3rd IEEE International Conference on Cloud Networking (IEEE CloudNet 2014) 3rd IEEE International Conference on Cloud Networking (IEEE CloudNet 2014) https://hal-institut-mines-telecom.archives-ouvertes.fr/hal-01346270 3rd IEEE International Conference on Cloud Networking (IEEE CloudNet 2014), Oct 2014, Luxemburg, Luxembourg. 3rd IEEE International Conference on Cloud Networking (IEEE CloudNet 2014), pp.395-400, 2014, <10.1109/CloudNet.2014.6969027>ARRAY(0x7f0400b157e8) 2014-10
oai:hal.archives-ouvertes.fr:hal-01346360
Measuring the Quality of Experience of Web users
International audience

Measuring quality of Web users experience (WebQoE) faces the following trade-off. On the one hand, current practice is to resort to metrics, such as the document completion time (onLoad), that are simple to measure though knowingly inaccurate. On the other hand, there are metrics, like Google’s SpeedIndex, that are better correlated with the actual user experience, but are quite complex to evaluate and, as such, relegated to lab experiments. In this paper, we first provide a comprehensive state of the art on the metrics and tools available for WebQoE assessment. We then apply these metrics to a representative dataset (the Alexa top-100 webpages) to better illustrate their similarities, differences, advantages and limitations. We next introduce novel metrics, inspired by Google’s SpeedIndex, that (i) offer significant advantage in terms of computational complexity, (ii) while maintaining a high correlation with the SpeedIndex at the same time. These properties makes our proposed metrics highly relevant and of practical use.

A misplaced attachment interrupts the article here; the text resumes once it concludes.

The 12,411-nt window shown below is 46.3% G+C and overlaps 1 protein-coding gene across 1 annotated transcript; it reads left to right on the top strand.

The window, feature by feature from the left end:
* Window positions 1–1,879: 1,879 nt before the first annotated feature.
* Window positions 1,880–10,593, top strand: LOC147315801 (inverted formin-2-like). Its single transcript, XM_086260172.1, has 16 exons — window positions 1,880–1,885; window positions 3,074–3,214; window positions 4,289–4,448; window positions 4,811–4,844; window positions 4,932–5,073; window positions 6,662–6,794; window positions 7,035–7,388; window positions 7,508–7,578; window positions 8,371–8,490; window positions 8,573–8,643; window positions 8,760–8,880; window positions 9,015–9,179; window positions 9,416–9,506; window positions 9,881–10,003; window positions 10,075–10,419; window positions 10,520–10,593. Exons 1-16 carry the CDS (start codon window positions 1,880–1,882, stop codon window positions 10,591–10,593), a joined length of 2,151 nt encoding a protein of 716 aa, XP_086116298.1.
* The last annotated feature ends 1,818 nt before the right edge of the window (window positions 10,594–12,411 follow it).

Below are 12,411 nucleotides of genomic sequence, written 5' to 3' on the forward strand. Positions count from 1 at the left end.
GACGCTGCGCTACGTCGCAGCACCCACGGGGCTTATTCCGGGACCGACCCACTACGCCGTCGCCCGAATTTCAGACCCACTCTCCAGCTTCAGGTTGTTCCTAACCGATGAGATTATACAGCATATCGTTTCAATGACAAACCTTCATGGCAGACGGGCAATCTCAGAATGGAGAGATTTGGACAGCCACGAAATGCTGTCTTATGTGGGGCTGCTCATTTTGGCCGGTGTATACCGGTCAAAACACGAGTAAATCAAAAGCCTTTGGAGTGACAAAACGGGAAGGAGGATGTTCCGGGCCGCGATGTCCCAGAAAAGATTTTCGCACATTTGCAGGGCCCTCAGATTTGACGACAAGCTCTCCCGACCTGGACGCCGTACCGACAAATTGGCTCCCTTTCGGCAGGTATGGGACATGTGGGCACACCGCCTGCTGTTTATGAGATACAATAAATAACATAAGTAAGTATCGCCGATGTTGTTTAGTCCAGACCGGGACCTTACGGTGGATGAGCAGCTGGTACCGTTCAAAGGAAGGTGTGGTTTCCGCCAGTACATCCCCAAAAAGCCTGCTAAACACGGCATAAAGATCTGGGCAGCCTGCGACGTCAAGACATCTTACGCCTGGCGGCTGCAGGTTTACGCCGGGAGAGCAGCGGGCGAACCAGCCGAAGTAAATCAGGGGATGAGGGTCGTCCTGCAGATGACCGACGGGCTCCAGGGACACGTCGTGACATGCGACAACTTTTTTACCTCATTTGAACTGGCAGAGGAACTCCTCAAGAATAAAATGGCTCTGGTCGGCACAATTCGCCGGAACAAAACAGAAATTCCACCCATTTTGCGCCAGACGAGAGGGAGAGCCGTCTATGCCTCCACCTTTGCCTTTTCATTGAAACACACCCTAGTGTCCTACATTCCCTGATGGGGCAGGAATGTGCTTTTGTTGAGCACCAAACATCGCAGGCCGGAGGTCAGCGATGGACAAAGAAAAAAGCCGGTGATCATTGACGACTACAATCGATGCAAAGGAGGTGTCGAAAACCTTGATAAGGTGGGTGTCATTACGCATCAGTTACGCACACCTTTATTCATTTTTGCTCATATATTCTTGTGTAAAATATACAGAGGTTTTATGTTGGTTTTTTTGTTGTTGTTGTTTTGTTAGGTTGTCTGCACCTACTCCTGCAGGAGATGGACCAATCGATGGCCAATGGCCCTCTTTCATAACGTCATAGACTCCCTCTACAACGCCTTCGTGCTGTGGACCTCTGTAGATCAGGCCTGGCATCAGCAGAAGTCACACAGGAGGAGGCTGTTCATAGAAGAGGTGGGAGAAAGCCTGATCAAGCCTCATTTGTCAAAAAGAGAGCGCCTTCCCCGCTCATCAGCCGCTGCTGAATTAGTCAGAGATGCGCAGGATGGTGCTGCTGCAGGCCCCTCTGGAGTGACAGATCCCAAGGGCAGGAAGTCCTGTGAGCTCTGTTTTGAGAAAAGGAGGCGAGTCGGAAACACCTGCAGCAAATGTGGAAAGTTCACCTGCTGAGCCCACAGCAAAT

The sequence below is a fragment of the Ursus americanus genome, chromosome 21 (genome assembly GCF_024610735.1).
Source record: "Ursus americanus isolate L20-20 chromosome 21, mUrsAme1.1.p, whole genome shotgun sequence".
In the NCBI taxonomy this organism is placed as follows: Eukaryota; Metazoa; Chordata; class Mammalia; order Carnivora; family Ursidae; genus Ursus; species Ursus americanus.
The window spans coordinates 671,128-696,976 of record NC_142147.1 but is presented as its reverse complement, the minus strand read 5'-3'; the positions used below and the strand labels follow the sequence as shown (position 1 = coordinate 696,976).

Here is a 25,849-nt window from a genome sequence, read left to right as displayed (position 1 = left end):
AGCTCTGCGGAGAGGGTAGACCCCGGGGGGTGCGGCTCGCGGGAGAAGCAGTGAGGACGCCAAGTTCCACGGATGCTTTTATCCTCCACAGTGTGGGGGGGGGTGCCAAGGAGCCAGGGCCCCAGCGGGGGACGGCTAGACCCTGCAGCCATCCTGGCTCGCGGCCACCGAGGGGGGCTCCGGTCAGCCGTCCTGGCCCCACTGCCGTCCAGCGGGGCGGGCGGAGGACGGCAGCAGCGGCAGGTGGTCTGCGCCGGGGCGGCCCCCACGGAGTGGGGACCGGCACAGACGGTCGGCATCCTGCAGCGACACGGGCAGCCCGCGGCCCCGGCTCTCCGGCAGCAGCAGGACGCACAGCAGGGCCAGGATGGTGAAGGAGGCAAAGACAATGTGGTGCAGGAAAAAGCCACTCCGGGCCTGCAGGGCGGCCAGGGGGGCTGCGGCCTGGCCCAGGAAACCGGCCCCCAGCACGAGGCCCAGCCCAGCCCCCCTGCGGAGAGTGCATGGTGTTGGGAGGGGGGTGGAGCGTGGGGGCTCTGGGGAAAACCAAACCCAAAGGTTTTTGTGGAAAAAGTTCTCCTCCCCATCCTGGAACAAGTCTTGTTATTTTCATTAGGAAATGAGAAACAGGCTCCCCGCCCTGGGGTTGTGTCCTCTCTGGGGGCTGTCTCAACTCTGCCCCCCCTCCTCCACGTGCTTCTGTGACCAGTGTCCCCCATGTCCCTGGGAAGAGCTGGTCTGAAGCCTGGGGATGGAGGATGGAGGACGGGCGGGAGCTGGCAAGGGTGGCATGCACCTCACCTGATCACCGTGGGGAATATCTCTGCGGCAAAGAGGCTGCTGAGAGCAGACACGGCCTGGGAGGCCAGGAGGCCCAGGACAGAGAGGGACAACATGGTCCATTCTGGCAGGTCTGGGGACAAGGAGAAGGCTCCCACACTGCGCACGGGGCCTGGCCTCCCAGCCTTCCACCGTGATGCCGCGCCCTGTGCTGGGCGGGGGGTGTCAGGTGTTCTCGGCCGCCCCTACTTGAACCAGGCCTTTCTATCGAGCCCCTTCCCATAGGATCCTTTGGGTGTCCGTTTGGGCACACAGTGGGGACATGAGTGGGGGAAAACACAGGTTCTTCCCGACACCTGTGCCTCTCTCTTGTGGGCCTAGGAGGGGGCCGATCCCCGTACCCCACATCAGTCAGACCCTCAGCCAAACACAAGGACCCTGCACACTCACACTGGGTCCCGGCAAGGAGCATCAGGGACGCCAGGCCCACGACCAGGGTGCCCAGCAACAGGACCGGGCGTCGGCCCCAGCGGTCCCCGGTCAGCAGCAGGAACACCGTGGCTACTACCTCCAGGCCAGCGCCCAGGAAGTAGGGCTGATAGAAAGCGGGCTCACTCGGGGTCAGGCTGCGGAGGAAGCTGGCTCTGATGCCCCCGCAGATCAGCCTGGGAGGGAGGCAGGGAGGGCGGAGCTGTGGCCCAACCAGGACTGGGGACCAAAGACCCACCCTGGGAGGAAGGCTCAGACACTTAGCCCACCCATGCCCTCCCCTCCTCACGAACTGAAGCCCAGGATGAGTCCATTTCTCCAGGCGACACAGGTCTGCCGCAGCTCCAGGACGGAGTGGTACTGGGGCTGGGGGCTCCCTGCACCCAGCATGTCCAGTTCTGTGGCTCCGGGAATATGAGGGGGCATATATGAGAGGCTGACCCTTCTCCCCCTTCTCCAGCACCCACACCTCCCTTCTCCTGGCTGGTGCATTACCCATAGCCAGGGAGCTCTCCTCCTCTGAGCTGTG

2016 Workshop on QoE-based Analysis and Management of Data Communication Networks (SIGCOMM Workshops 2016) 2016 Workshop on QoE-based Analysis and Management of Data Communication Networks (SIGCOMM Workshops 2016) https://hal-institut-mines-telecom.archives-ouvertes.fr/hal-01346360 2016 Workshop on QoE-based Analysis and Management of Data Communication Networks (SIGCOMM Workshops 2016), Aug 2016, Florianopolis, Brazil. 2016 Workshop on QoE-based Analysis and Management of Data Communication Networks (SIGCOMM Workshops 2016), pp.37-42 2016, <10.1145/2940136.2940138>ARRAY(0x7f0400b13848) 2016-08
oai:hal.archives-ouvertes.fr:hal-01346615
Statistical Network Monitoring: Methodology and Application to Carrier-Grade NAT
International audience